The Skeptical EP
The Blog Page of Robert Clare MD
Credit: Non-Sequitur by Wiley Miller
“Questioning medical dogma to improve the lives of patients.”
Skepticism, from the Greek word skepticos (to inquire), is not simply a noun but a process. Skeptics demand evidence before accepting claims of truth; they enjoy the process of inquiry and analysis. Unlike cynics who take a negative view of both the claims of others and the people making them, skeptics are perfectly happy to change their minds when better evidence comes along. For physicians, a questioning attitude is an essential component to decision-making. When faced with increasing pressure from administrators and pharmaceutical companies to “Show me the money!” the best counter from the physician is “Show me the evidence!” The purpose of this blog is to raise awareness through an inquiry of the best available medical knowledge, to foster discussion, and to challenge prevailing truths in order to improve the lives of patients everywhere.
Disclaimer: The opinions put forth in this blog are just that: opinions. They should not be used as a substitute for your own good sense or that of your doctor. Readers of this column do so at their own risk—this blog is not intended to treat or diagnose disease. Information contained here should be considered a “dietary supplement.” None of it is FDA approved. Mistakes in data interpretation are mine alone (I don’t claim to be a statistician), and you should assume that mistakes will occasionally be made. All personal patient information has been altered.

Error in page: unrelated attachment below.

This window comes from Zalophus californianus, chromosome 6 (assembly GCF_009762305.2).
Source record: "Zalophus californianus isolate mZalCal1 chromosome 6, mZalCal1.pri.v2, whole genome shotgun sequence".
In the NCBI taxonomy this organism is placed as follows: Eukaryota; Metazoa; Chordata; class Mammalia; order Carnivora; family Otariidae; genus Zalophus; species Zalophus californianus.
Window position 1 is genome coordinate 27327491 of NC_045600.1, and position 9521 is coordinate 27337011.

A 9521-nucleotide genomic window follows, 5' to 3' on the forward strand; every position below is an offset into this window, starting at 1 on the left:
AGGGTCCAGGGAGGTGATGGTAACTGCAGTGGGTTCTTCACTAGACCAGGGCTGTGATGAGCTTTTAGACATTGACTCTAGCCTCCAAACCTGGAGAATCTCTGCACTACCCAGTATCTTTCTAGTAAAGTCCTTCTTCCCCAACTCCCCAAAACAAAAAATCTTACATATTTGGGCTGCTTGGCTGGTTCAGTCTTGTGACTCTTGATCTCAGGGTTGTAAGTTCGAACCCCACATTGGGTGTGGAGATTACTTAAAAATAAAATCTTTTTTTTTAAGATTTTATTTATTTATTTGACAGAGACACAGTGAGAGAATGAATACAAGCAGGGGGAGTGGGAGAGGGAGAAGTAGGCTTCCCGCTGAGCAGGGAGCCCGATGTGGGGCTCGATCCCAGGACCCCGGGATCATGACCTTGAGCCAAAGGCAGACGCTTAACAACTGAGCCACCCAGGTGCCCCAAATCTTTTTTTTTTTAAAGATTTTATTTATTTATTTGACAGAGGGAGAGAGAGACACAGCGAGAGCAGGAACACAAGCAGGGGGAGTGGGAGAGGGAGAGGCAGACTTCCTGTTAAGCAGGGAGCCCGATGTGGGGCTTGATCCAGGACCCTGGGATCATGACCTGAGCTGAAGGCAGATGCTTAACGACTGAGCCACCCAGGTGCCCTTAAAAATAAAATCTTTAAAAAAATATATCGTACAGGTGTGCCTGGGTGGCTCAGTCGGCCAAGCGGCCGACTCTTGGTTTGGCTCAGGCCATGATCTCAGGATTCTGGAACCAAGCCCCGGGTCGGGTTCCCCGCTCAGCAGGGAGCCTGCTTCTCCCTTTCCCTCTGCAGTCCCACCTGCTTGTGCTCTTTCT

In 2001, a year after President Clinton signed into law a bill declaring 2001-2010 to be the “Decade of Pain Control and Research,” JCAHO (Joint Commission on Accreditation of Healthcare Organizations) initiated standards mandating that all patients receive pain screening during their visit to accredited institutions. Pain was declared the “5th vital sign,” along with pulse, blood pressure, respiratory rate, and temperature. Every ER in the nation now includes a pain assessment as part of its triage protocol, most commonly a 1-10 score for adults and a smiley/frowny face score for kids. Continue reading